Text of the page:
Mar. 11, 2017

Getting Started With Writing, Part XXIII

(con't from Part XXII)
This is a long posting, but there's a lot to consider with this one, and none of it is unimportant:
Once you've written a fugue you might entertain pairing it with another original work less strict bearing a title such as Prelude, Toccata, Praeludium (multi-sectional north German toccata), Choral, Fantasia, or Introduction.
If you haven't attempted it yet, why not challenge yourself to write, a little bit at a time, an exciting, fiery, French Romantic toccata in crescendo style (photo).
I know what you're thinking ...
I thought the same thing.
When the voice inside us says "no way, don't even try, you don't have it in you, it will sound bad, people will laugh ... " that's Resistance, the lizard brain telling us to compromise, to play it safe, to never go down that trail that scares us, to go run and hide instead.
That's exactly why we need to go down that trail, to take on that challenge that intimidates us or scares us [See blog, The Book, The Lizard Brain, Parts I, II, III, IV, V, VI, VII, VIII].
And wouldn't it be a tremendous thrill if you could say that your name is attached to something in this genre that's great music to listen to, study, or perform, something that's fine and good and lasting and beautiful, something with power, love, and purpose in it, something people hear that makes their faith rise, moves them, and helps strengthen them to face their personal struggles, something of which you can be rightly proud.
Wouldn't it be tremendous ...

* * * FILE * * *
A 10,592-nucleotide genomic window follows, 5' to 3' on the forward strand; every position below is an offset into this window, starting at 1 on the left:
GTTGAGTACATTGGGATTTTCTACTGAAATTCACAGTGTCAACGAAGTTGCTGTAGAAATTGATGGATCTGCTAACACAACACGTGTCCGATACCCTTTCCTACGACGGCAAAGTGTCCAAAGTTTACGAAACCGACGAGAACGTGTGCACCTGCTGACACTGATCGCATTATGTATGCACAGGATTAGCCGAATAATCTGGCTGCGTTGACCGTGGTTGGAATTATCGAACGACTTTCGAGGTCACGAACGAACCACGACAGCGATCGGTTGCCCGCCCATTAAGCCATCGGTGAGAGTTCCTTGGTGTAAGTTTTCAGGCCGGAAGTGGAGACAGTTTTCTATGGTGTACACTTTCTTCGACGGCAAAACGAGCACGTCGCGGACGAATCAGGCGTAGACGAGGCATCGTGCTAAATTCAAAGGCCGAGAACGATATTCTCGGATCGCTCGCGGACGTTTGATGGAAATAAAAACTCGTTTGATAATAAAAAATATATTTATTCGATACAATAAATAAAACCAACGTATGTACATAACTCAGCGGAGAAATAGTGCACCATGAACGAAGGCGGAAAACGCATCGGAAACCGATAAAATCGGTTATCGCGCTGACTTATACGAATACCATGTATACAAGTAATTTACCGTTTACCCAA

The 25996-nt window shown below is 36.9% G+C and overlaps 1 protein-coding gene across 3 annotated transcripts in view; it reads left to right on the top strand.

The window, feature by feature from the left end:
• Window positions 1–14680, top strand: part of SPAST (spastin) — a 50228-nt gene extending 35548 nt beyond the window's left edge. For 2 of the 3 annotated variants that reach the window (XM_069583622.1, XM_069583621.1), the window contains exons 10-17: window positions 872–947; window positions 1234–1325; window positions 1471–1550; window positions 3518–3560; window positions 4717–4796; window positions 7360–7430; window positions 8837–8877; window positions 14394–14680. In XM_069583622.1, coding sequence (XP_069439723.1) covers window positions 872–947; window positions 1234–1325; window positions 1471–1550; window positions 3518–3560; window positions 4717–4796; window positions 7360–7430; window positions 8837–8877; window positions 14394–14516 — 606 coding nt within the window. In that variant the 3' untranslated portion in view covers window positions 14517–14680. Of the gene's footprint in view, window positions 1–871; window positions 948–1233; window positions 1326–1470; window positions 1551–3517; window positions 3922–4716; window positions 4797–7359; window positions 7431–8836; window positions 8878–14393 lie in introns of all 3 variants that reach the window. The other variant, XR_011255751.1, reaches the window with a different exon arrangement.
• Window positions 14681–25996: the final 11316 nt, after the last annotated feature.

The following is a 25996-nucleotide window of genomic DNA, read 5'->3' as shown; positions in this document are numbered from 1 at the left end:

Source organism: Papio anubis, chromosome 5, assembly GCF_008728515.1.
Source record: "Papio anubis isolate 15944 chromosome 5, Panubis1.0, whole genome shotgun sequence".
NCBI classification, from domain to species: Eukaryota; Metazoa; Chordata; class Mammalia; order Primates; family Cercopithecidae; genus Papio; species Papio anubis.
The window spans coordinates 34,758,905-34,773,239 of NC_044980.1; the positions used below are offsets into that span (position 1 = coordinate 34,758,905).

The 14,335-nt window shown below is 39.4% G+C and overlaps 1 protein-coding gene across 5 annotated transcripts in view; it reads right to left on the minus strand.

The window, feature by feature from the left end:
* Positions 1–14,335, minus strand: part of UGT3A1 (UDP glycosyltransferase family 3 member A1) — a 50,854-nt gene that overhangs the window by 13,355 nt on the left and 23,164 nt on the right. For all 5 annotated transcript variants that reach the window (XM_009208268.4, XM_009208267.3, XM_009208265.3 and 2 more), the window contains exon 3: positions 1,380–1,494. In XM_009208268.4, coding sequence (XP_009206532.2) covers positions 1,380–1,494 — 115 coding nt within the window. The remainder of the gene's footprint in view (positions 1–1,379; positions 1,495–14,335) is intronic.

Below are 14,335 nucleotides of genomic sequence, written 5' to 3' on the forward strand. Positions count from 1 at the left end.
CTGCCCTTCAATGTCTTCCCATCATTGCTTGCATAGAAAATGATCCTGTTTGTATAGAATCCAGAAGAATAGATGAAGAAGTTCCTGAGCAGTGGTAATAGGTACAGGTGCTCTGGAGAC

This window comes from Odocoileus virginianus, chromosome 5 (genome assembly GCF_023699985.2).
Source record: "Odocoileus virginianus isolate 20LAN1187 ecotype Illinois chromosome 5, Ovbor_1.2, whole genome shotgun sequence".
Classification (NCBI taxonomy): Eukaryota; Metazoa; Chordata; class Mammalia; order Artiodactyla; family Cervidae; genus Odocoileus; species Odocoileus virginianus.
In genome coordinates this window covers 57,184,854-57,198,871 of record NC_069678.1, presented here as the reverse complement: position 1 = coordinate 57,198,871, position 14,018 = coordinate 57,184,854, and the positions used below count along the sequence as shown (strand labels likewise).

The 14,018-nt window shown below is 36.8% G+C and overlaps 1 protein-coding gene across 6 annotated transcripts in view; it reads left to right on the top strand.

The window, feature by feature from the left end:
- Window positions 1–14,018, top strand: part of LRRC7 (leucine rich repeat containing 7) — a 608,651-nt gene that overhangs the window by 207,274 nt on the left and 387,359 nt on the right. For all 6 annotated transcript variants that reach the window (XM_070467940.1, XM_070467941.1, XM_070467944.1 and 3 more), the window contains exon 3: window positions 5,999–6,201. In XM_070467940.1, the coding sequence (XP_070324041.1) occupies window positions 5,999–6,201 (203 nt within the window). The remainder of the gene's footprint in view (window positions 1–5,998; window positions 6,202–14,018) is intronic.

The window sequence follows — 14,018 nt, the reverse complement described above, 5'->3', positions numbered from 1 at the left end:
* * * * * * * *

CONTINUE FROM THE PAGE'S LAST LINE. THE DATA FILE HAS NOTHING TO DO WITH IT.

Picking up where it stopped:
Every practitioner of the creative arts wrestles with this Resistance, this lizard brain is like a dragon inside us that keeps coming back and has to be slain anew, each and every day.
Before I started writing, I thought what you thought.
I said to myself, "Come on, you're not a composer, you don't really think you can actually write music, do you? ..."
If you're coming to the table convinced that your writing of a toccata or any other type of organ music is too good to be true, that it's just another way to fail at something you're not cut out to do, I felt the same way about myself ... I thought the same thing, at first.
But, then I did some homework, I read Pressfield's book and Godin's book in paperback [See blog, The Book, Parts I, II], and I acted on what they had to say.
That was 31 Opus numbers and 5 major collections ago.
The fear that Resistance inspires within us isn't actually real.
But like some force of nature that operates as objectively as the rain, the lizard brain where Resistance has its home has only one aim ... to kill our desire to attempt anything that beckons us to a higher calling, a higher level of accomplishment, or higher educational or creative attainment.
The amateur waits for all fear and uneasiness to disappear before sitting down to do any creative work like this, and, guess what, (s)he winds up getting beaten by Resistance, each and every time.
Being a pro is an attitude.